I had these files with very very long lines of text on each line. It was paragraphs worth of words but not word wrapped. These files were stored in a git repository. Now and then, someone would change a word. Diff with line based output was difficult to find what actually changed.
I figured there must be a way to see just the words. A little searching around the docs and I found it.
> git diff --word-diff=color
Perfect. I still got ling scrolling lines though. You can override that with your $GIT_PAGER variable or I just piped the output manually for a one time fix:
> git diff --word-diff=color | less -r
Much easier to see the changes!
So there you are, using git to store, track and share your code with a few others. Maybe many others. You make a change, someone else makes a change, one or the other of you pulls the others changes and BAM.. you get that merge commit. It really isn’t harmful of course, but it cleans up your repository a lot to get rid of them. So…
- When you pull, use –rebase.
git pull --rebase
There. It did it for you. All your commits go after the commits on the remote origin.
- You forgot to do that. No prob…
git pull # oh man.. I forgot.. merge commit
git rebase origin/master # There. Pretty easy isn't it.
So of course, you might have the same issue if you were working on a branch. You check out master, make some commits, go back to your branch, make some more, etc. It works the same way.
# on your branch
git rebase master
There. You can pull in the master branch changes but put all your branch changes after so you don’t have to have the merge commit again.
So you wrote that branch, changed master, and then you merge your branch back to master and get a merge commit again. In this case there isn’t a ref to rebase off of so intuitively like remote/origin or master. No prob, just use gitk or git log or whatever to find out what the sha1 of the old master was before you made your merge.
There. No merge commit again.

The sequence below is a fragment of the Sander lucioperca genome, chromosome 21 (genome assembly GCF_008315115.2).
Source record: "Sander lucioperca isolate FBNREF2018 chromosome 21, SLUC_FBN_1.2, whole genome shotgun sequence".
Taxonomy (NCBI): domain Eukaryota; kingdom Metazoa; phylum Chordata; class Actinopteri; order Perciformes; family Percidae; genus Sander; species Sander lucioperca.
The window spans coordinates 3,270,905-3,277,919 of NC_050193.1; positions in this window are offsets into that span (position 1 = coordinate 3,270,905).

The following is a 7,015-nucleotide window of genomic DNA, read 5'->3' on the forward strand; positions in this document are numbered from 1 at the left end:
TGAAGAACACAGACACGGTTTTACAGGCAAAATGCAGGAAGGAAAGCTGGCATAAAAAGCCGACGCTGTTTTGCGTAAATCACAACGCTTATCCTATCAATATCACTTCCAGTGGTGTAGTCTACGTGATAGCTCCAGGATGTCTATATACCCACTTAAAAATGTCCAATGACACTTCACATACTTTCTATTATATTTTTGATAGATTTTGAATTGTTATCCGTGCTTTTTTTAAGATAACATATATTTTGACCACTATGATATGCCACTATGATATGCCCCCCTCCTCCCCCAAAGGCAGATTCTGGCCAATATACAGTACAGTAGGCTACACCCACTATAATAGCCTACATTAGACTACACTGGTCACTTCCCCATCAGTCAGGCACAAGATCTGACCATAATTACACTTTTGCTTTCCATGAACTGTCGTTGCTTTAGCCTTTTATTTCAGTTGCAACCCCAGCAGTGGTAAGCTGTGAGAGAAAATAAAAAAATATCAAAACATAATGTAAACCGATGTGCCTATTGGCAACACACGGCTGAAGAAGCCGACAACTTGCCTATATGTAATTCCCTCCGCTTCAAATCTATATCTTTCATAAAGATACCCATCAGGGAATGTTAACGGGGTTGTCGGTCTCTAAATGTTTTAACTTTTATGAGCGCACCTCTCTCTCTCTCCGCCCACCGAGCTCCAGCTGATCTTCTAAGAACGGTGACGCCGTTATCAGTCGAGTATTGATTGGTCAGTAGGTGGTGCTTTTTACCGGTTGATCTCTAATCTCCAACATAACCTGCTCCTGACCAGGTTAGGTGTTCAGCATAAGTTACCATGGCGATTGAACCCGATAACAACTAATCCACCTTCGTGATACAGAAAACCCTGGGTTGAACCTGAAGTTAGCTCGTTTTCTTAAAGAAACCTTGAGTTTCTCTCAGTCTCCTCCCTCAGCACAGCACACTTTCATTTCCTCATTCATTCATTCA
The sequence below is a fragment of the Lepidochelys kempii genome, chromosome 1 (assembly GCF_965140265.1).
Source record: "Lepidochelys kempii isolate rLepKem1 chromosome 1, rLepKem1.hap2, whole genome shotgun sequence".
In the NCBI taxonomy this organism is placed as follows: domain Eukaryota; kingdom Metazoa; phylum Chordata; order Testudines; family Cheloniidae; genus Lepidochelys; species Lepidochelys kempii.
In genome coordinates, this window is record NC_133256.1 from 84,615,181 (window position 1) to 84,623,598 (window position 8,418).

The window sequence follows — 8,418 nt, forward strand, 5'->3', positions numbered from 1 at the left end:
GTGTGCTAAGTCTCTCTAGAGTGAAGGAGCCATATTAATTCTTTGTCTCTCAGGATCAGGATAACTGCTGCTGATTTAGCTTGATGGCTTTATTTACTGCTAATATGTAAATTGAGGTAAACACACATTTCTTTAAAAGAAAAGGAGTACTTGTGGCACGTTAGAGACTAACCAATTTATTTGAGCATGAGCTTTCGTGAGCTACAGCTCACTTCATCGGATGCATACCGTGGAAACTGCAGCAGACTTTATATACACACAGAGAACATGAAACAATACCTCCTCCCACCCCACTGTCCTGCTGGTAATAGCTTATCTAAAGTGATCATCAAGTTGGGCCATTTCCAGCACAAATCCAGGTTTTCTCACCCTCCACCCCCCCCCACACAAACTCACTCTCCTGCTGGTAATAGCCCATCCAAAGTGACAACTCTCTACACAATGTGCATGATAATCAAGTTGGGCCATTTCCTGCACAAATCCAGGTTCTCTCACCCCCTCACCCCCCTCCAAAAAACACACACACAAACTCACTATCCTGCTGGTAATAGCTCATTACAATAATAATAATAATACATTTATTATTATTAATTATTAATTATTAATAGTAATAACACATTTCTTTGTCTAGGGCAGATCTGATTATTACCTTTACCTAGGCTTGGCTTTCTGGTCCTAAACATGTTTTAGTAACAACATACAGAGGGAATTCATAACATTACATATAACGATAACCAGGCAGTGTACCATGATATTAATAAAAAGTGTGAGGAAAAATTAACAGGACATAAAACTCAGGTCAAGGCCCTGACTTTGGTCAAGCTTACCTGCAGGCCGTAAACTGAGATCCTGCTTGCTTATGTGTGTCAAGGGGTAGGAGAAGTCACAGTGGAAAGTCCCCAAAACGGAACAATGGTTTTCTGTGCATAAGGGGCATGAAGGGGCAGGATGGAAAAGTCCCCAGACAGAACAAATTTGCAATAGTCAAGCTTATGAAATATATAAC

Now, there are a bunch of more advanced things rebase can do. You can use it to edit commits that weren’t quite right. You can also change the order of commits, edit the commit message, drop commits completely, and other cool things. You can do it all interactively too…
git rebase -i # fun for all!
I leave you to study that part on your own.
Do you like gitk? I find it almost invaluable in merging, branching, looking at old revisions, diffs, etc. I find it annoying that git log is hard to glean the same information. I searched a round a bit and found that git log is quite configurable as to what it outputs. Here is a simple alias that outputs the log with some of the data you’d find by viewing gitk.
git config alias.logk 'log --graph --pretty=format:"%h %ae: %s" --decorate --abbrev-commit'
You can add –global so you don’t have to make a logk alias for every repository.
You can also read the man page for “git log” and change the format to suite your liking.
So you just committed 15 things to your git repository and now you want to push your changes. Oops, commit #2 added your password file. Or perhaps you misspelled words in the commit message. Now, being a git expert, you think to yourself, I’ll just create a temporary branch, cherry-pick the commits that are correct, re-commit correctly the incorrect commit, and then merge/push my temporary branch instead of this flawed branch I have. That all works fine, but luckily there is a much easier way to do it.
> git rebase -i
When you use ‘-i’ with rebase, you get an interactive edit screen that gives you an option for each commit _after_ the sha1 you enter. For each commit you can either delete the entry entirely or replace the word “pick” with “edit”. Deleting an entry causes that commit to lost. Editing a commit gives you the option to unstage some of the files, edit the commit message, or really, to do whatever you want to change it how you intended. If you edit, or the rebase has a conflict, after setting things how you like, just use rebase –continue to go on your way.
According to the documentation for svndumpfilter, you can include one subcommand when filtering a dumped repository. Suppose you have a repository that has a path “/some/path” that you’d like to separate out into its own new repository. From the documentation, you simply pipe the original dumped repository through the svndumpfilter command.
cat repos-dumpfile | svndumpfilter include some/path > new-dumpfile
The caveat is that if there are paths copied from other paths in your repository that the include argument does not cover, you’ll get an error. I got around this command by piping the output from one svndumpfilter command to another, each with exclude commands instead of include commands. The result leaves only the paths I want, but included the alternate copy branch that I had used part way through the coding process.
cat repos-dumfile | svndumpfilter exclude unwanted/one | svndumpfilter exclude unwanted/two | svndumpfilter exclude unwanted/three --drop-empty-revs --renumber-revs > new-dumpfile
Notice on the last svndumpfilter command, I added a couple arguments to renumber the repository revisions and drop the empty revisions. While these are of course optional, in my opinion, they make the new repository cleaner.
The subversion book states you can edit the Node-Path values in the dumped file to have the new repository imported at different paths. I chose to simply issue an “svn mv” command once I imported the repository.